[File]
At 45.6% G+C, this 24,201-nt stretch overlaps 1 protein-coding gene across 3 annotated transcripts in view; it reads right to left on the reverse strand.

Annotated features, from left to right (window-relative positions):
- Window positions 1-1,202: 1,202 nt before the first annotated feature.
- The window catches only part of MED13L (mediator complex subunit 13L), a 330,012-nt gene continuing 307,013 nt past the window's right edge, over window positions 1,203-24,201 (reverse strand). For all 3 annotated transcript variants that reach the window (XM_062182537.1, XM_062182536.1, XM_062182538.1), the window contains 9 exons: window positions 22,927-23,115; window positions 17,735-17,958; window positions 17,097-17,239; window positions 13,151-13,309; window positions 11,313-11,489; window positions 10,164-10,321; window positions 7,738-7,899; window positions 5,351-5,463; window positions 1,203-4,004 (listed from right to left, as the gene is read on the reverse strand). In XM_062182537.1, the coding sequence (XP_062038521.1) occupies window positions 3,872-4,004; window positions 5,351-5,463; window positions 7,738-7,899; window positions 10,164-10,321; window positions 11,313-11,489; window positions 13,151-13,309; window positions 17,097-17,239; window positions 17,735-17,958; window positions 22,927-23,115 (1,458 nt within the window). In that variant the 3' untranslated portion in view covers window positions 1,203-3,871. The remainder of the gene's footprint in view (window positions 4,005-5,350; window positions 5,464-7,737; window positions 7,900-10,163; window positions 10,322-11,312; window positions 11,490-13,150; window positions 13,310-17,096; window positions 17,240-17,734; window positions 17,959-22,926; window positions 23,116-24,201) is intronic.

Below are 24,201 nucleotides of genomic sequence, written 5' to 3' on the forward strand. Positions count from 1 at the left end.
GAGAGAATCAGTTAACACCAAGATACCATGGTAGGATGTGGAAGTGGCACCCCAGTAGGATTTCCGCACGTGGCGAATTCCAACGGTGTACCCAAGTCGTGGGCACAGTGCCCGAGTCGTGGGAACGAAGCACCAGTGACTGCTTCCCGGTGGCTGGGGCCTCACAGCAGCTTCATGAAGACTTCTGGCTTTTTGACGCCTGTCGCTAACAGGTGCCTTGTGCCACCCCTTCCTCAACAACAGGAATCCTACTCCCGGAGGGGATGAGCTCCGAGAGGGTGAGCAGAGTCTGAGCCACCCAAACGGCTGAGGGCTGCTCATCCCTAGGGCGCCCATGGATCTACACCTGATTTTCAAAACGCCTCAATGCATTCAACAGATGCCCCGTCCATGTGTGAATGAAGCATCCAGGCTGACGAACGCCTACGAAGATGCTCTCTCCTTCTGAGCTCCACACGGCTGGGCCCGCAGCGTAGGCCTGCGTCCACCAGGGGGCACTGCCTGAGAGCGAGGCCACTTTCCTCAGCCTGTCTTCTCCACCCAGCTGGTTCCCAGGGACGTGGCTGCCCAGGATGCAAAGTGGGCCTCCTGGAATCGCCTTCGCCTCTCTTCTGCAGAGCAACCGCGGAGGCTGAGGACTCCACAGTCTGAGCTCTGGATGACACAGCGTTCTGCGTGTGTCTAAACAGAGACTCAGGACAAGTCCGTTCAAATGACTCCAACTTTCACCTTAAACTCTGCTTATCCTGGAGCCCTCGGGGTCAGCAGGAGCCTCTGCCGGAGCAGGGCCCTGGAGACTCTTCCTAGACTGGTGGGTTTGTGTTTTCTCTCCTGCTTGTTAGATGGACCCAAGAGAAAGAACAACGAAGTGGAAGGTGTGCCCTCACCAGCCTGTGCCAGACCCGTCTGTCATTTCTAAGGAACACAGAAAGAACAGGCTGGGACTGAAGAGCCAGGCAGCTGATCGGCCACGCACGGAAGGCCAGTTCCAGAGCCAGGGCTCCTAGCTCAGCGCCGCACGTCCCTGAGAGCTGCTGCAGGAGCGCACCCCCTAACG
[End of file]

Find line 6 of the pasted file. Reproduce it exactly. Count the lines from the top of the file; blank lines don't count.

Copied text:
GAGAGAATCAGTTAACACCAAGATACCATGGTAGGATGTGGAAGTGGCACCCCAGTAGGATTTCCGCACGTGGCGAATTCCAACGGTGTACCCAAGTCGTGGGCACAGTGCCCGAGTCGTGGGAACGAAGCACCAGTGACTGCTTCCCGGTGGCTGGGGCCTCACAGCAGCTTCATGAAGACTTCTGGCTTTTTGACGCCTGTCGCTAACAGGTGCCTTGTGCCACCCCTTCCTCAACAACAGGAATCCTACTCCCGGAGGGGATGAGCTCCGAGAGGGTGAGCAGAGTCTGAGCCACCCAAACGGCTGAGGGCTGCTCATCCCTAGGGCGCCCATGGATCTACACCTGATTTTCAAAACGCCTCAATGCATTCAACAGATGCCCCGTCCATGTGTGAATGAAGCATCCAGGCTGACGAACGCCTACGAAGATGCTCTCTCCTTCTGAGCTCCACACGGCTGGGCCCGCAGCGTAGGCCTGCGTCCACCAGGGGGCACTGCCTGAGAGCGAGGCCACTTTCCTCAGCCTGTCTTCTCCACCCAGCTGGTTCCCAGGGACGTGGCTGCCCAGGATGCAAAGTGGGCCTCCTGGAATCGCCTTCGCCTCTCTTCTGCAGAGCAACCGCGGAGGCTGAGGACTCCACAGTCTGAGCTCTGGATGACACAGCGTTCTGCGTGTGTCTAAACAGAGACTCAGGACAAGTCCGTTCAAATGACTCCAACTTTCACCTTAAACTCTGCTTATCCTGGAGCCCTCGGGGTCAGCAGGAGCCTCTGCCGGAGCAGGGCCCTGGAGACTCTTCCTAGACTGGTGGGTTTGTGTTTTCTCTCCTGCTTGTTAGATGGACCCAAGAGAAAGAACAACGAAGTGGAAGGTGTGCCCTCACCAGCCTGTGCCAGACCCGTCTGTCATTTCTAAGGAACACAGAAAGAACAGGCTGGGACTGAAGAGCCAGGCAGCTGATCGGCCACGCACGGAAGGCCAGTTCCAGAGCCAGGGCTCCTAGCTCAGCGCCGCACGTCCCTGAGAGCTGCTGCAGGAGCGCACCCCCTAACG